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Robert Warren Robinson
Courtesy Tyler Star News, May 21, 2003

West Virginia Veterans Memorial

Remember...

Robert Warren Robinson
1922-1941

"The soldier above all others prays for peace, for it is the soldier who must suffer and bear the deepest wounds and scars of war."

Douglas MacArthur

U.S. Navy Pharmacist’s Mate Third Class Robert Warren Robinson was born in Robey, Harrison County, West Virginia, on April 23, 1922, to Willis Otho Robinson and Virginia Grace Robinson. Robert had one brother, Willis J. Robinson, who was only a year younger than he. By the time of the 1930 Federal Census, the family was living in Pine Grove, Wetzel County, where the father is listed as a clerk in a general store; the 1940 census indicates they are in Sistersville, Tyler County, where Willis Otho Robinson is listed as a carpenter.

Robert enlisted in the Navy at Baltimore, Maryland, on June 12, 1940, at the young age of 18. Navy muster rolls show Robert trained in San Diego, California, for a short amount of time. On June 7, 1941—just six months before his untimely death—he was transferred from the USS Wharton to the ill-fated USS Arizona (BB-39).

Onboard the USS Arizona, Robert acted as a pharmacist’s mate third class. His duties included taking charge of the sick bay, minor surgeries, and administering simple medicines. (“All Hands—Rates, Divisions, and Pay Scales,” USS Enterprise CV-6: The Most Decorated Ship of the Second World War, accessed 15 May 2017, http://www.cv6.org/company/muster/organization.htm.)

The USS Arizona returned to Pearl Harbor in Honolulu, Hawaii, on July 8 of the same year, and training and tactical exercises continued on the Hawaiian base. The last training that was conducted by the USS Arizona was carried out on December 4, 1941, in the company of division mates the USS Nevada (BB-36) and the USS Oklahoma (BB-37). The training was a night-firing exercise.

On December 7, 1941, a radio message went out to the men. An air raid was occurring. The Japanese attack on Pearl Harbor shocked citizens, but was seen as inevitable by the U.S. government and military; they had only been waiting for such an attack to happen somewhere.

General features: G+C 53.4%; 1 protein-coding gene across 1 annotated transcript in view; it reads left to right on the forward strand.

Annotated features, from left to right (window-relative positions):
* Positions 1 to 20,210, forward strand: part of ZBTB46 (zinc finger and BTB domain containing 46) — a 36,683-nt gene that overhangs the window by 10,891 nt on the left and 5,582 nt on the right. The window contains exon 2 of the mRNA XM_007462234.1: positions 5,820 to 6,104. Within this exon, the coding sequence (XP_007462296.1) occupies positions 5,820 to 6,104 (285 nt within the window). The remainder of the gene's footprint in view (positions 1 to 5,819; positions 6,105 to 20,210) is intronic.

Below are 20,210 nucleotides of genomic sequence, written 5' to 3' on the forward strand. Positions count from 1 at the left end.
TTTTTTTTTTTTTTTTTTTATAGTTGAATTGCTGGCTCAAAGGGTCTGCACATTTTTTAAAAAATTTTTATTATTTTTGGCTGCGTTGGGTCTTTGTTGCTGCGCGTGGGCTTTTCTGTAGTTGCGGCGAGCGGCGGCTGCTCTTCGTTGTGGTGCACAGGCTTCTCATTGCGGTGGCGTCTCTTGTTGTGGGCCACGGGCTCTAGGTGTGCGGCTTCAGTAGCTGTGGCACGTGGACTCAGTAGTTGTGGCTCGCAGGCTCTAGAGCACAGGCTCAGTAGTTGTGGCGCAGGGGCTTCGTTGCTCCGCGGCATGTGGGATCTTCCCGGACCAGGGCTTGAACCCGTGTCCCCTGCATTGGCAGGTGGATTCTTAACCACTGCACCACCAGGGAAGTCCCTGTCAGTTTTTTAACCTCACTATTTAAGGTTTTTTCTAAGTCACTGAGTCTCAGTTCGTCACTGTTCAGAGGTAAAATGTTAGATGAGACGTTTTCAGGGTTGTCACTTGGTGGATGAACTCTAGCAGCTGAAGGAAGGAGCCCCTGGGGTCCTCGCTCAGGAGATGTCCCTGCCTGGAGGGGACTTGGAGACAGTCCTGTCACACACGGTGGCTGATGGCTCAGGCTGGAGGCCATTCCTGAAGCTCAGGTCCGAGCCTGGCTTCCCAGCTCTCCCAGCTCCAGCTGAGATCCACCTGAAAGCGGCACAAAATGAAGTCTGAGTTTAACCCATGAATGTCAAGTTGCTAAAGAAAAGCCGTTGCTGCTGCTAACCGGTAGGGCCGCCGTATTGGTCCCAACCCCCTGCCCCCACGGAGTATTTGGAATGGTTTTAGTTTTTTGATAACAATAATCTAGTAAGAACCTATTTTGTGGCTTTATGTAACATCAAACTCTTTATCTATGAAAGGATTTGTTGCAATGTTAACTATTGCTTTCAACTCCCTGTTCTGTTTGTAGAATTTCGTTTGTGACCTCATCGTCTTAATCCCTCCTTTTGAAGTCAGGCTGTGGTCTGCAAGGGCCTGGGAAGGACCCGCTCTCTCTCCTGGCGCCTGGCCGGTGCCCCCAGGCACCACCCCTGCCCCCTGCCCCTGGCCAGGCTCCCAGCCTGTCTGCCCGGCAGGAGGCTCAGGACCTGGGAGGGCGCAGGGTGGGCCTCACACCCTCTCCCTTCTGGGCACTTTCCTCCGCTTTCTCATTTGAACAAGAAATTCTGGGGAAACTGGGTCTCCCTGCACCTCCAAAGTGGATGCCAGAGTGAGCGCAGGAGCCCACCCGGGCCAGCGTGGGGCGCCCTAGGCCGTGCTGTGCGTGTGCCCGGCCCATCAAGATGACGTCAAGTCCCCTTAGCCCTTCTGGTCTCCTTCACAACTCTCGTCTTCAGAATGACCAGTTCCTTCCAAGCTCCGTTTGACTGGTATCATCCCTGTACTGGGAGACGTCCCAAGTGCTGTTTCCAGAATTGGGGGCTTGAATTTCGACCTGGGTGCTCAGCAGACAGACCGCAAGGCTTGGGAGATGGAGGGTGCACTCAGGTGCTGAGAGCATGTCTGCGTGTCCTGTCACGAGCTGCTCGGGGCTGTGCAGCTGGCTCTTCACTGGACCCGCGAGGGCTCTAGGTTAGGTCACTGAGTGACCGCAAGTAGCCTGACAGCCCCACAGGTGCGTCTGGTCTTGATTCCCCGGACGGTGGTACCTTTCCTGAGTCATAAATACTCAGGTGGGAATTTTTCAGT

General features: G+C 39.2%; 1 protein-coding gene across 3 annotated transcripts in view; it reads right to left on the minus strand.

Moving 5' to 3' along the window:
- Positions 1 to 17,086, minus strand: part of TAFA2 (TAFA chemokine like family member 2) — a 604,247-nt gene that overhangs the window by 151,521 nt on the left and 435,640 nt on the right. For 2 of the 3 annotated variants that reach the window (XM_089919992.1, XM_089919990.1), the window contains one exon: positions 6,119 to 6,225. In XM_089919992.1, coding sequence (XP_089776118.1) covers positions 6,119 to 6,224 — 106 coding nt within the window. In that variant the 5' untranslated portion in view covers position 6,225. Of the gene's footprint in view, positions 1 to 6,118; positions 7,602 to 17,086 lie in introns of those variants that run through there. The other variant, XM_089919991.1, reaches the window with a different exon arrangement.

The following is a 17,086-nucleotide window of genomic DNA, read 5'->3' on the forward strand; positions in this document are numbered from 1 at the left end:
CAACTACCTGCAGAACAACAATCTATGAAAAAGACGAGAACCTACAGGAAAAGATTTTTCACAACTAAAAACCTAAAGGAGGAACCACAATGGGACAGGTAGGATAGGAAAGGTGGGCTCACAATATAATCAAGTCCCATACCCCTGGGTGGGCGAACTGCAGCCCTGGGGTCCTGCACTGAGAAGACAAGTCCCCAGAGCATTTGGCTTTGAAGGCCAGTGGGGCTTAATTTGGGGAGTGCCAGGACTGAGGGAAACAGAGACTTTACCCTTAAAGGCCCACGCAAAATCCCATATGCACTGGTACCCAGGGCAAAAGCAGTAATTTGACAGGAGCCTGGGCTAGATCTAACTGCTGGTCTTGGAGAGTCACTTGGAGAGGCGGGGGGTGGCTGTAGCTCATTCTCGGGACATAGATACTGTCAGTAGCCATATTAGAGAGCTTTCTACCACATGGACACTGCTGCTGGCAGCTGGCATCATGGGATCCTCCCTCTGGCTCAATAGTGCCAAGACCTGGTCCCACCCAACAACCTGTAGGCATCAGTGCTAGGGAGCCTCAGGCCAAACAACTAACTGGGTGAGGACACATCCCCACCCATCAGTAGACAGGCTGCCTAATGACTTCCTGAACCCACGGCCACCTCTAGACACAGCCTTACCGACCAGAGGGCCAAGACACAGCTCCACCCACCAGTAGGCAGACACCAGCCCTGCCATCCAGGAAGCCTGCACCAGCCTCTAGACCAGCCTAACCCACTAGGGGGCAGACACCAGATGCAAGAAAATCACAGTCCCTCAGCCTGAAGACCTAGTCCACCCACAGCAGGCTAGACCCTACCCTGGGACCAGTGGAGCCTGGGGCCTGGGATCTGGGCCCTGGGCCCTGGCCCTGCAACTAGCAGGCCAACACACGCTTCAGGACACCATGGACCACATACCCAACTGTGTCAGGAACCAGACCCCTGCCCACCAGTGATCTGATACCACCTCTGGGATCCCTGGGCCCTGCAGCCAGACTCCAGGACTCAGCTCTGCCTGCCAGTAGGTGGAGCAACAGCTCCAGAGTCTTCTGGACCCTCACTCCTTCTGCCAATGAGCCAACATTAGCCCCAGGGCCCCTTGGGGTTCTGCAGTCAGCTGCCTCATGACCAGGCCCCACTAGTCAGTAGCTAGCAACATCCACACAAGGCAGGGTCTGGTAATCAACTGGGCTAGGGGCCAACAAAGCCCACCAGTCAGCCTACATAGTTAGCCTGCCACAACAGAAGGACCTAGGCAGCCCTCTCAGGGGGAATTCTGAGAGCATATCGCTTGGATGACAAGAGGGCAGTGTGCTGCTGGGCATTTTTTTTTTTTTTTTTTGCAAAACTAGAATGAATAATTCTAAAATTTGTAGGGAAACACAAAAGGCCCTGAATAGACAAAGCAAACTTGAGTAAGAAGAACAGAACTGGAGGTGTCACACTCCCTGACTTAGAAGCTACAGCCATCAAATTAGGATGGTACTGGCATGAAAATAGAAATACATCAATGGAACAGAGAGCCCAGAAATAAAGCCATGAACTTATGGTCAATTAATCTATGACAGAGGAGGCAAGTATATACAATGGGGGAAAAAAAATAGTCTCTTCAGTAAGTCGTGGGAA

On that “day which will live in infamy,” PhM3c Robert Warren Robinson was aboard the USS Arizona. All the battleships lined up against the harbor, as if only waiting for the inevitable. Pearl Harbor took many lives, more than 2,400, and nearly half of those casualties were entombed on the USS Arizona. Robinson died alongside of 1,103 men who were aboard the ship. The USS Arizona and Oklahoma sank that day, but the California, Nevada, and West Virginia were returned to service later. (U.S. Department of the Interior, National Parks Service, “World War II Valor in the Pacific National Monument,” accessed 15 May 2017, https://www.nps.gov/valr/index.htm.)
USS Arizona

The USS Arizona (BB-39) burning after the Japanese attack on Pearl Harbor. National Archives and Records Administration photo no. 195617

Mrs. Virginia Grace Robinson first received a telegram from Rear Admiral Randall Jacobs, Chief of the Bureau of Navigation, informing her that her son was missing. The telegram concludes: “The Department appreciates your great anxiety and will furnish you further information promptly when received. To prevent possible aid to our enemies please do not divulge the name of his ship or station.”

Later, in an undated letter, Frank Knox, Secretary of the Navy, writes:

I desire to offer to you my personal condolence in the tragic death of your son, Robert Warren Robinson, Pharmacist’s mate third class, United States Navy, which occurred at the time of the attack by the Japanese on December seventh.

It is hoped that you may find comfort in the thought that he made the supreme sacrifice upholding the highest sacrifice upholding the highest traditions of the Navy, in the defense of his country.

memorial

The USS Arizona Memorial. U.S. Navy photo by Mass Communication Specialist 3rd Class Diana Quinlan

The USS Arizona is still memorialized today, as well as the lives that were lost. A memorial, designed by Honolulu architect Alfred Preis, was built on top of—but not touching—the sunken battleship. (Juny P. La Putt, “Hawaii’s World War II Memorial,” The Hawaiian WebMaster, 20 June 2006, accessed 15 May 2017, http://worldtourist.us/memorials/memorials.html.)

Pharmacist Mate Robert Warren Robinson was memorialized in the USS Arizona memorial in Honolulu, Hawaii, as well as at the National Memorial Cemetery of the Pacific. After his death, Robert Warren Robinson was awarded several medals, including the Purple Heart, the American Defense Service Medal with Fleet Clasp, the Asiatic-Pacific Campaign Medal with Star, and the World War II Victory Medal.”
grave marker

Courtesy Jeff Hall, Find A Grave

Article prepared by Sarah Lankas, George Washington High School Advanced Placement U.S. History
2017

Honor...

Robert Warren Robinson

West Virginia Archives and History welcomes any additional information that can be provided about these veterans, including photographs, family names, letters and other relevant personal history.


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